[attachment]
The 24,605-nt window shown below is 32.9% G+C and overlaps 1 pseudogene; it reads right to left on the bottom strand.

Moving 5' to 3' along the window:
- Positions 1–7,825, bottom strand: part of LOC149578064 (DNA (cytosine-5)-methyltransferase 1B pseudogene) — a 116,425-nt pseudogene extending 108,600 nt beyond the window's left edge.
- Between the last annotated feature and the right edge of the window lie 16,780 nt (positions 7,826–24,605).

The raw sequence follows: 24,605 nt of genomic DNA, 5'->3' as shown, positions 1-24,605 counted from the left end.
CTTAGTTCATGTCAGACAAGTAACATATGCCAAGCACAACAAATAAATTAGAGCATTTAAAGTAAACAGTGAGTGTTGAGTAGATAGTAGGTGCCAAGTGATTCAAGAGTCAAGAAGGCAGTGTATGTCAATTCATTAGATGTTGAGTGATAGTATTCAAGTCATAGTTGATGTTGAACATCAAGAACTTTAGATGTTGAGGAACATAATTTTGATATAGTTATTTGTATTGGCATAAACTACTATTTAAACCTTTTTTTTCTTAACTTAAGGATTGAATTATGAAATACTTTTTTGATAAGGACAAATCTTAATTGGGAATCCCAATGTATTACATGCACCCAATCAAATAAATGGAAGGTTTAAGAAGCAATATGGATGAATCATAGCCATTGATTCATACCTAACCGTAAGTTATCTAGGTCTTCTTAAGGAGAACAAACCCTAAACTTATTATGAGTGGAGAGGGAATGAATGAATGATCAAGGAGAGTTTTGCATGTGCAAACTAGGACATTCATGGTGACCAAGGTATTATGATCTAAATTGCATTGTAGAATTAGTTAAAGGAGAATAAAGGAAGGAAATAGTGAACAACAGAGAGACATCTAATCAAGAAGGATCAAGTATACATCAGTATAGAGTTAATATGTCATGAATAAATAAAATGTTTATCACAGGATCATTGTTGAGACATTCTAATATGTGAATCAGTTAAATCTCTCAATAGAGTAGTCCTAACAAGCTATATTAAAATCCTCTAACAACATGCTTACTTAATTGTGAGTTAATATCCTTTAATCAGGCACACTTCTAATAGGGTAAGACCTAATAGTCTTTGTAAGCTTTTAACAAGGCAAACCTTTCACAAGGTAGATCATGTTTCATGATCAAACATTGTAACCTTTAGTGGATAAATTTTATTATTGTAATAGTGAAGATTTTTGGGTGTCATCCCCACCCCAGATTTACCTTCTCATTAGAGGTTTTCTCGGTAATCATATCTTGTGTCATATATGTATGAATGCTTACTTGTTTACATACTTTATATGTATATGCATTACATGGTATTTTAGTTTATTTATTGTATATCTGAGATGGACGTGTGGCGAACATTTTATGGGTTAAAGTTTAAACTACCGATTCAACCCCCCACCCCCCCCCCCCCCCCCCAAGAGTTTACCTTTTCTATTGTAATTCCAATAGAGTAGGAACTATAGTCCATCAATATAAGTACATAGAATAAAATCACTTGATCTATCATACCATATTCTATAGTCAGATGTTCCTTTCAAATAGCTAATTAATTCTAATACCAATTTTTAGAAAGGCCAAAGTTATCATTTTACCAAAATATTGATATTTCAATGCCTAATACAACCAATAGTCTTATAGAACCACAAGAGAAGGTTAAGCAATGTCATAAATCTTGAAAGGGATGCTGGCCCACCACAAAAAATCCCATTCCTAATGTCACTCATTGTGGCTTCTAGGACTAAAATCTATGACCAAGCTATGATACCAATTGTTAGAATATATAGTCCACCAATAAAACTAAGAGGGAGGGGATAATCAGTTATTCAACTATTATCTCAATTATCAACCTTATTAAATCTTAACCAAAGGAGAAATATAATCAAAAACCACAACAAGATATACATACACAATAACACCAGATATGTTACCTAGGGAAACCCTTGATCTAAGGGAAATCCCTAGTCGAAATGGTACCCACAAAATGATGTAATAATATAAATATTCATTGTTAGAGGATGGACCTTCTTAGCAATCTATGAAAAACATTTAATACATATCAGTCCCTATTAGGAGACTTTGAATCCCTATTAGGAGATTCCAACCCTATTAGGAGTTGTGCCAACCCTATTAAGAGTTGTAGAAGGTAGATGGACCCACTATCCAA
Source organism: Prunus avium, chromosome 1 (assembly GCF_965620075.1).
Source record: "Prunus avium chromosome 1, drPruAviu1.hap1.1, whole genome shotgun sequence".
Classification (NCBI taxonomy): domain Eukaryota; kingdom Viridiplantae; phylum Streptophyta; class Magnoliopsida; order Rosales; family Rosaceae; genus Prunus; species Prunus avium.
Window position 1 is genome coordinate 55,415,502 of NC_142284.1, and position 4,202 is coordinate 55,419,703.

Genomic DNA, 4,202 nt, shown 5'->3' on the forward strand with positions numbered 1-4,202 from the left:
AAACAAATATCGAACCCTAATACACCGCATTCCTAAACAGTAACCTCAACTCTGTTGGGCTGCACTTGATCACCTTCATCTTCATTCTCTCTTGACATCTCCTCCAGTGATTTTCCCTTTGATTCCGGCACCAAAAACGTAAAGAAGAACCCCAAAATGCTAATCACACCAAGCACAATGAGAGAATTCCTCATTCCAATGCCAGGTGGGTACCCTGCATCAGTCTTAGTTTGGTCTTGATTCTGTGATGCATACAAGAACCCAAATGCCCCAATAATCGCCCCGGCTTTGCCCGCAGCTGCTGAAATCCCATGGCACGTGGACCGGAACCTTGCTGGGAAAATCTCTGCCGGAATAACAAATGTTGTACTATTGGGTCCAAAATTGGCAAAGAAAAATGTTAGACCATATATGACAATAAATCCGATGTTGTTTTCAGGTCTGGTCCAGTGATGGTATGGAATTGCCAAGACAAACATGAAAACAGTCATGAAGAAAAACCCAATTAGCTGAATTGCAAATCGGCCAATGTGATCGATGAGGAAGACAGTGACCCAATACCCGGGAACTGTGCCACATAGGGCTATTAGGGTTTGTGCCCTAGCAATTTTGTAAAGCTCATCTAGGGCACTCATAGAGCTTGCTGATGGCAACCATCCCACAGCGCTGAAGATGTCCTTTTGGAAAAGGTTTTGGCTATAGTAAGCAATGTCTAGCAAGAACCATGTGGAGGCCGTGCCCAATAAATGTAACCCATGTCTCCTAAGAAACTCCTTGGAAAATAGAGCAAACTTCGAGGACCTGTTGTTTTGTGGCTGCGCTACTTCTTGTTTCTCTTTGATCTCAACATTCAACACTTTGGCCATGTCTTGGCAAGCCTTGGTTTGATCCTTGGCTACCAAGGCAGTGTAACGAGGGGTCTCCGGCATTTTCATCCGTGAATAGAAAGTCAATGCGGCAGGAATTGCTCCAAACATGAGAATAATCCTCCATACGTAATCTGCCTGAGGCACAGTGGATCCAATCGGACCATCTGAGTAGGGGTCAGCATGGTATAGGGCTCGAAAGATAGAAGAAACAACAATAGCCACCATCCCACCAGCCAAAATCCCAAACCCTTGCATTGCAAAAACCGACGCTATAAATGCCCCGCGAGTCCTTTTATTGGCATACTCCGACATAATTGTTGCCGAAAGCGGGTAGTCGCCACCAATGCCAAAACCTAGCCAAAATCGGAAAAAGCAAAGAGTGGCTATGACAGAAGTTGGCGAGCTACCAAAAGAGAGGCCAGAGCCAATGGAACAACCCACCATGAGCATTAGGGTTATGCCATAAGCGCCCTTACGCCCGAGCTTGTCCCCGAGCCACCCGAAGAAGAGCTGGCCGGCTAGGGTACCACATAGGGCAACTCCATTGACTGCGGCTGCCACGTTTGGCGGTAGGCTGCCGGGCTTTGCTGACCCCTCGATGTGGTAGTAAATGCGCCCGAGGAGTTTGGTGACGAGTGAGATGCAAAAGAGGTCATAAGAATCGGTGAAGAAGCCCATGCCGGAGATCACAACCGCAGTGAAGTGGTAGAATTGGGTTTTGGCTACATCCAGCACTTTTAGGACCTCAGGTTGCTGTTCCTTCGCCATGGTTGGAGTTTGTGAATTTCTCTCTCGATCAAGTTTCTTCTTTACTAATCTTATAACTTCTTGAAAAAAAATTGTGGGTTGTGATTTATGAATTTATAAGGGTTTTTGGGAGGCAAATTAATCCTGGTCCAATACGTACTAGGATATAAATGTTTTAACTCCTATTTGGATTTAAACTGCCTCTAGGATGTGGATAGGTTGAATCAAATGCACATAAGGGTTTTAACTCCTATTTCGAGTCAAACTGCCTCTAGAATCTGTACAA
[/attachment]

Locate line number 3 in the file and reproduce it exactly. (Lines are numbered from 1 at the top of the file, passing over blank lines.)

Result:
- Positions 1–7,825, bottom strand: part of LOC149578064 (DNA (cytosine-5)-methyltransferase 1B pseudogene) — a 116,425-nt pseudogene extending 108,600 nt beyond the window's left edge.